In this video, you get answers to these questions:
How do you buy out a partner from a business? Does it matter if you have a buy-sell agreement? I’m Aaron Hall, a business attorney in Minnesota. I work with a lot of business owners, and one thing we know is that every business owner eventually leaves a business. Maybe it’s by death, maybe it’s before that, but we know business owners leave a business. So when there are multiple owners in place, it’s vital to have an agreement regarding how that transition out of a business is handled.
Now, I was recently asked a very interesting question by a business owner. He said, “I’d like to buy out one of the other business owners. How does that work? What do I have to pay him? How do we get him out of here? Because it’s not working to have that other business owner in this company.” Now, the good news is, they had a buy-sell agreement. What is a buy-sell agreement? Well, it’s simply an agreement that explains, “How do you handle if one person’s going to buy out another person?” Maybe
it’s because somebody passed away. Maybe it’s some other circumstances.
Generally speaking, a buy-sell agreement does not require somebody sell. It simply handles the sale process if somebody wants to sell or somebody sells involuntarily. You might be wondering, “What’s an involuntary sale?” Well, that’s death. You didn’t try to sell, but you lost ownership by passing away. Bankruptcy. You didn’t try to sell, but when you filed for bankruptcy, you had to give up things you owned. Divorce. Incapacity. These are examples of involuntary transfer of ownership of a company.
Now, this applies to an LLC where you have an ownership interest as a member. That’s often called units. It also applies to a corporation, where you have ownership in the form of shares that you own, or share certificates that you have.
Now, because usually you cannot force somebody to be bought out, the question is, “How do you buy them out?” Well, there may be a process in the buy-sell agreement, but usually what is involved is going to that owner and saying, “I’d like to buy you out.” Now, here’s the best practice. In a small business, it’s always best to have all of the owners sign off on the agreement, so that means you have a negotiation first and you talk about, “What are the terms? What would you be paying to buy that person out? Does anyone else want to buy interest in this?” If there are other owners, for example. Typically if one person is being bought out, all the other owners will share in buying out that owner and that way they protect whatever their ownership percentage of the company is. But sometimes an owner may not have money and so they say, “You know what? I’m not interested in buying out a percentage of that owner who’s selling.” The best practice, though, is to get every owner to sign off on it.
Now, you can look to the terms of a buy-sell agreement, but because of the close relationship between owners, often these owners are friends. Many times they’re family members. In a family, it’s especially vital to preserve harmony in the family that the owners talk through these issues and negotiate a deal that makes sense to everybody.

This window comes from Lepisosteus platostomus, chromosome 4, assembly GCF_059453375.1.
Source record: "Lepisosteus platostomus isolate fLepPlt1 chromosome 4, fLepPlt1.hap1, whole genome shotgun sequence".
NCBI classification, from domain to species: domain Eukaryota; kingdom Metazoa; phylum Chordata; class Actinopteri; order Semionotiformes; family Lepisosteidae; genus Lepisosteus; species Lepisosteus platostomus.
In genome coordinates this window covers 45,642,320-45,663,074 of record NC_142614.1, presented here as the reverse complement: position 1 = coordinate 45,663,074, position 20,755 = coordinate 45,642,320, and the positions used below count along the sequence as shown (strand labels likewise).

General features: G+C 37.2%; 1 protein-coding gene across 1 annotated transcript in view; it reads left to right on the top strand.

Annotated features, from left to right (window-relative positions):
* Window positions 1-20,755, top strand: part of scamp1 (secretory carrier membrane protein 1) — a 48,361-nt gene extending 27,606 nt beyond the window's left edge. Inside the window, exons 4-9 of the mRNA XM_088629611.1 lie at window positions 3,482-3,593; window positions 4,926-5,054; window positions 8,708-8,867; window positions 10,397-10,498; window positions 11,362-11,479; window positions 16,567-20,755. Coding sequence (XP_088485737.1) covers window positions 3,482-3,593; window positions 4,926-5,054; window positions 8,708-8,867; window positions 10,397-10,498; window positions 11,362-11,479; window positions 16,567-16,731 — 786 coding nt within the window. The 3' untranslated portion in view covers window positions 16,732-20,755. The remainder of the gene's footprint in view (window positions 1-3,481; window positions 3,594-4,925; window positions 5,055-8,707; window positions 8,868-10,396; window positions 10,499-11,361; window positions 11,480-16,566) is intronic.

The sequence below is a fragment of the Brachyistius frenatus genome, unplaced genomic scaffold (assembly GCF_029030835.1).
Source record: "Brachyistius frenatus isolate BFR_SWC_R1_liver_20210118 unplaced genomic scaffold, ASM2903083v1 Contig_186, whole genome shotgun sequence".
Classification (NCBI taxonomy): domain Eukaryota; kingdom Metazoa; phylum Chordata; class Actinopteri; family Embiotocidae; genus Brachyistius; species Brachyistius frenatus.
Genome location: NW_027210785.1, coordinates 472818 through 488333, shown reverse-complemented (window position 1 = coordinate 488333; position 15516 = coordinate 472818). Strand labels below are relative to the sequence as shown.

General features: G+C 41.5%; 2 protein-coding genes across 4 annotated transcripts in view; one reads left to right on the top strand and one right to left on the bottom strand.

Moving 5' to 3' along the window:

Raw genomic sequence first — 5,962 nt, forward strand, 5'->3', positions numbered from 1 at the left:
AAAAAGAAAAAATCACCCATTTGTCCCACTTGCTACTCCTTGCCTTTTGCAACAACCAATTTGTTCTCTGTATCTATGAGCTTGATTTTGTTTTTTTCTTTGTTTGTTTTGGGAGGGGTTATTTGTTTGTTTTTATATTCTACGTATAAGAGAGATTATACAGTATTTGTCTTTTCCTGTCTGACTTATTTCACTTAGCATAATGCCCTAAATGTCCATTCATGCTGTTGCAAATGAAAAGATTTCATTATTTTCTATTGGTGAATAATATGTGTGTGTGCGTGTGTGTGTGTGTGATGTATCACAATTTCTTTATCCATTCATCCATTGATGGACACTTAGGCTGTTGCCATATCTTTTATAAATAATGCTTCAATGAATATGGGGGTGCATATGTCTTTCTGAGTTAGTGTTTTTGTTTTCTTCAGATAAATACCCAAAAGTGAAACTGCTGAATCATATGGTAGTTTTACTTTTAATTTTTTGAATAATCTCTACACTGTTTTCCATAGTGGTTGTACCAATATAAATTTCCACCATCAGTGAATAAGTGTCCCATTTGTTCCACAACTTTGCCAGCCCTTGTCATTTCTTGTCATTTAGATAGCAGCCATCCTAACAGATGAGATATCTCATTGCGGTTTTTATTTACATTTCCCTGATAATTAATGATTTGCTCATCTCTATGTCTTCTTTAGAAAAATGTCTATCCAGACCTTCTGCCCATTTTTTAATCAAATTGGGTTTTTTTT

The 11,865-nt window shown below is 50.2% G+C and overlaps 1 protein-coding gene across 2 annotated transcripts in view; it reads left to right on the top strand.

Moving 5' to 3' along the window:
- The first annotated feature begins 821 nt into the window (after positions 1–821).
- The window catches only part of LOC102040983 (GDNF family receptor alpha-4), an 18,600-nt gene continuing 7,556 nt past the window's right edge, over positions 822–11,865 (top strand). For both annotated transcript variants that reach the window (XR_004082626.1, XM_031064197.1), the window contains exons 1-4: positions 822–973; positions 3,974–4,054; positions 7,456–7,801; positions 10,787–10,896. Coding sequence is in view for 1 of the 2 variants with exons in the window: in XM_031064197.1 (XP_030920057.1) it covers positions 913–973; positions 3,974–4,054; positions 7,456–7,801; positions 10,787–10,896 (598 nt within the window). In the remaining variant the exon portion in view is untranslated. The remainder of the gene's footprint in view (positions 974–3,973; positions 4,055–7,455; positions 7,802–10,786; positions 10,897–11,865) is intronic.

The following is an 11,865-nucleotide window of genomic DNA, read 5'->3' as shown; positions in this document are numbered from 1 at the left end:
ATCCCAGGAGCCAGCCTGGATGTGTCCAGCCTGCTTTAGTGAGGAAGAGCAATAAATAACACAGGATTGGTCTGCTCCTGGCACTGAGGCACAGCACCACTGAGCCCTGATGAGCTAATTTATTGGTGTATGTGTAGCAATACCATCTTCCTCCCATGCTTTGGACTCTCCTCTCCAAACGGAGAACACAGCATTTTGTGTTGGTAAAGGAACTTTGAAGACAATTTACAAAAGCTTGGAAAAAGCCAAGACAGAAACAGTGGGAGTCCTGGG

Now, here are a couple other pitfalls. Often after a sale occurs, the seller or the buyer has some remorse. The buyer might say, “I paid too much.” Or the seller might say, “I didn’t get paid enough.” Maybe the company does really well after the sale, and the seller’s going, “Ugh, if I only had waited to sell. You guys didn’t tell me what great opportunities we had in the pipeline, and if you had told me that I wouldn’t have sold for the price I did.”
These are the kind of problems that we want to avoid as attorneys by making sure the deal is done well. One important way to do that is make sure both the buyer and seller have full access to the financials of the company, and all the material information, all the important substantial information about how the company’s doing. Threats, lawsuits, weaknesses, as well as strengths, opportunities, sales and deals in the pipeline. All of that should be disclosed in advance, and also both parties are protected if the parties are represented by attorneys. Because when a party is represented by an attorney, they have a harder time saying, “Hey, I didn’t understand. I wasn’t sophisticated. I didn’t know what kind of deal I was signing.” The courts will look at it and go, “You were represented by an attorney. You paid a professional to handle this deal.” And so it is harder to undo a deal when there are parties represented by attorneys when the deal is done.
For more pitfalls and tips, you can go to the link below, which links to my website at aaronhall.com. Please keep in mind this is general information to help you spot issues to discuss with your attorney. There’s a disclaimer in the description below that explains more, but please don’t rely on this except as a way to spot issues to discuss with an attorney who is representing you. For similar videos like this, you can subscribe to this channel, you can subscribe to our email list and visit more information at aaronhall.com. Again, I’m Aaron Hall, an attorney representing business owners in Minnesota.
To learn more visit my website at aaronhall.com